Twin Peaks, also known as Twin Peaks: The Return or Twin Peaks: The Third Season, is an American mystery drama television series created by Mark Frost and David Lynch. It is a continuation of the 1990–91 ABC series of the same name. Set 25 years after the original Twin Peaks, the series focuses on a number of storylines, many of which are connected through association with FBI Special Agent Dale Cooper (MacLachlan). It takes place in a variety of locations in addition to the fictional Washington town of Twin Peaks, including Las Vegas and South Dakota.
Wittgenstein is a 1993 film by the English director Derek Jarman. It is loosely based on the life story as well as the philosophical thinking of the philosopher Ludwig Wittgenstein. The adult Wittgenstein is played by Karl Johnson.
The original screenplay was by the literary critic Terry Eagleton. Jarman heavily rewrote the script during pre-production and shooting, radically altering the style and structure, although retaining much of Eagleton’s dialogue. The story is not played out in a traditional setting, but rather against a black backdrop within which the actors and key props are placed, as if in a theatre setting.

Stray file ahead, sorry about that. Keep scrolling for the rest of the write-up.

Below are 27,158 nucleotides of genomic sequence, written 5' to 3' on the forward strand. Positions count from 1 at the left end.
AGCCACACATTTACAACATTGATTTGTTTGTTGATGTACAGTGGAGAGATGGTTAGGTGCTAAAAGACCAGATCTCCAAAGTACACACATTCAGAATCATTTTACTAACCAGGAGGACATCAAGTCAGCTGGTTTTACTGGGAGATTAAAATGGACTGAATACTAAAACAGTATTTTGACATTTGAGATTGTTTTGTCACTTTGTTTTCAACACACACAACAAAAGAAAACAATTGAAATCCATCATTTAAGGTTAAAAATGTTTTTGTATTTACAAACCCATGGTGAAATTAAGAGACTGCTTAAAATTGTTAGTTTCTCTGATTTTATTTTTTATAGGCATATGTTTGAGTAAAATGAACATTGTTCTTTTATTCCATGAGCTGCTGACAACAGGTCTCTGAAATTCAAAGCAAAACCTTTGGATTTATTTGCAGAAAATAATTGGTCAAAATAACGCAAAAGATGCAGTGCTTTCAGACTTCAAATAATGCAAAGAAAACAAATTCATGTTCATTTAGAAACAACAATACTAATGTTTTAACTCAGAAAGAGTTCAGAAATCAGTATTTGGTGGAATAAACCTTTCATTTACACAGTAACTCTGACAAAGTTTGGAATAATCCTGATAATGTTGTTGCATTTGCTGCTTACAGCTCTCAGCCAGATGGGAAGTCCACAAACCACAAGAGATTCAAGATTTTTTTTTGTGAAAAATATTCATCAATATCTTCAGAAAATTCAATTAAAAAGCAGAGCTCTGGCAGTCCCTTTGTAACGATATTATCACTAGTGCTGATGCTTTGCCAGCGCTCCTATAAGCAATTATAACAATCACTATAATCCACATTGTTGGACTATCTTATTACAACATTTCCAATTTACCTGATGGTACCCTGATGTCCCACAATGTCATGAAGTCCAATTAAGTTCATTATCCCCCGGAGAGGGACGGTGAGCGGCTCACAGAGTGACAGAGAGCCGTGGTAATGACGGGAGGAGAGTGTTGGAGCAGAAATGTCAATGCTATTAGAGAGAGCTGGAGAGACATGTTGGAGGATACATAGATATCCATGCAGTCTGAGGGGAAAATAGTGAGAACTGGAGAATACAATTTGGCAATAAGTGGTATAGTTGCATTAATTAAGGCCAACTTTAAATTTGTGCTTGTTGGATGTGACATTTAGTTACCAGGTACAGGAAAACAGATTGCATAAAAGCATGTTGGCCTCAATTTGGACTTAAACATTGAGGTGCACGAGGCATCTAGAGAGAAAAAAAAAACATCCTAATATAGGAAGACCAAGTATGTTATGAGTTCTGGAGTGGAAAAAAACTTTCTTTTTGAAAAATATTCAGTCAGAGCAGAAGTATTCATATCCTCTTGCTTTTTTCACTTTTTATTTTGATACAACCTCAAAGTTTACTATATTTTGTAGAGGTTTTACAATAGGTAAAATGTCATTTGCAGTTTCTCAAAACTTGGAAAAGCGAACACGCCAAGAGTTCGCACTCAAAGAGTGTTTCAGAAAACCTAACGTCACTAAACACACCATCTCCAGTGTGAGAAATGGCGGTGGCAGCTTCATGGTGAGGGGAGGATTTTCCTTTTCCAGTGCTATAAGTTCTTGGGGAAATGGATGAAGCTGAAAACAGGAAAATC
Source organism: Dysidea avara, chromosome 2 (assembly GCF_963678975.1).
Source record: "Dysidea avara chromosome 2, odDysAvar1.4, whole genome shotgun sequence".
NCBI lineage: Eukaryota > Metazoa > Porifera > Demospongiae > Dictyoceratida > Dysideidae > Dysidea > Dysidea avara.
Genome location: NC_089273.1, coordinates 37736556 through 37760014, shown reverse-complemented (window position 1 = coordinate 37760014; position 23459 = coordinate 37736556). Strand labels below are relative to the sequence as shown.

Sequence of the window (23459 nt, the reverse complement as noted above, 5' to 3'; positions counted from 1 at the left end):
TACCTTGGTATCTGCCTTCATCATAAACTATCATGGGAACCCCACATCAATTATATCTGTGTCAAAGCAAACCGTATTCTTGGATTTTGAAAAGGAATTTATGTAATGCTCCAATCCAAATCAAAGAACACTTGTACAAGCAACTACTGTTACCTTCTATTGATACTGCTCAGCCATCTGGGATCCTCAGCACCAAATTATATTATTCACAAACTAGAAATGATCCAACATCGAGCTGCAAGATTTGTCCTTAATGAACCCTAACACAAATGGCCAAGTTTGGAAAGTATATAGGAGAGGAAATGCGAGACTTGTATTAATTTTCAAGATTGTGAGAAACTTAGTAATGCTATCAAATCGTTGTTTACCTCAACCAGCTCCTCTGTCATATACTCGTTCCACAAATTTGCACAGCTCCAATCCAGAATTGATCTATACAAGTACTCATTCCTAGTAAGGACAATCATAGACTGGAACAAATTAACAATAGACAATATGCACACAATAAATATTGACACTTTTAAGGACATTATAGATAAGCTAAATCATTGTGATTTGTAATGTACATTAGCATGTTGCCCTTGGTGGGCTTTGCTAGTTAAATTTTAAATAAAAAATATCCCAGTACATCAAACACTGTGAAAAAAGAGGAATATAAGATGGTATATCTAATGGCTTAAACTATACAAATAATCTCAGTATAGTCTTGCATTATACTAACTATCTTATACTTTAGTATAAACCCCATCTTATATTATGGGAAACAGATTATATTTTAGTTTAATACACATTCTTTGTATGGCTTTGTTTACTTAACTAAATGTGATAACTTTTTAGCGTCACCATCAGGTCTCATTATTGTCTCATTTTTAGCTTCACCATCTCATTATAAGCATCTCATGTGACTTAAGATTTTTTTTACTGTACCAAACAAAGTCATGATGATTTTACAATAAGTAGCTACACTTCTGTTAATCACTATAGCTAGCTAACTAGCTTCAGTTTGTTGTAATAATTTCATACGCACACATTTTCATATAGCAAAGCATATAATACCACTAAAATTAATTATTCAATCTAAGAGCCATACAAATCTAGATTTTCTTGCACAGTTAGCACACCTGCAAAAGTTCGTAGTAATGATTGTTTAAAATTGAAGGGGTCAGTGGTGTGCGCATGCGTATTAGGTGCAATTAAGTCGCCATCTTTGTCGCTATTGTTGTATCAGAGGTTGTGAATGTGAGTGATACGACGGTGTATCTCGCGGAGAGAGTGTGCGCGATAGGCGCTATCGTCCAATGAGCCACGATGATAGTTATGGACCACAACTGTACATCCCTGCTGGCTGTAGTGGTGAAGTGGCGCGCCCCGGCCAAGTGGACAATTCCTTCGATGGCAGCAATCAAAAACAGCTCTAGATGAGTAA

A dramatization, in modern theatrical style, of the life and thought of the Viennese-born, Cambridge-educated philosopher Ludwig Wittgenstein (1889-1951), whose principal interest was the nature and limits of language. A series of sketches depict the unfolding of his life from boyhood, through the era of the first World War, to his eventual Cambridge professorship and association with Bertrand Russell and John Maynard Keynes. The emphasis in these sketches is on the exposition of the ideas of Wittgenstein, a homosexual, and an intuitive, moody, proud, and perfectionistic thinker generally regarded as a genius.
Doomsday Book (Hangul: 인류멸망보고서; RR: Inryu myeongmang bogoseo; lit. “Report on the Destruction of Mankind”) is a 2012 South Korean science-fiction anthology film directed by Kim Jee-woon and Yim Pil-sung. It tells three unique stories of human self-destruction in the modern high-tech era, while displaying an alternative form of genuine humanity and compassion. A Brave New World is a political satire about a viral zombie outbreak; The Heavenly Creature philosophizes on whether a robot can achieve enlightenment; and in Happy Birthday a dysfunctional family bonds in the midst of an apocalypse.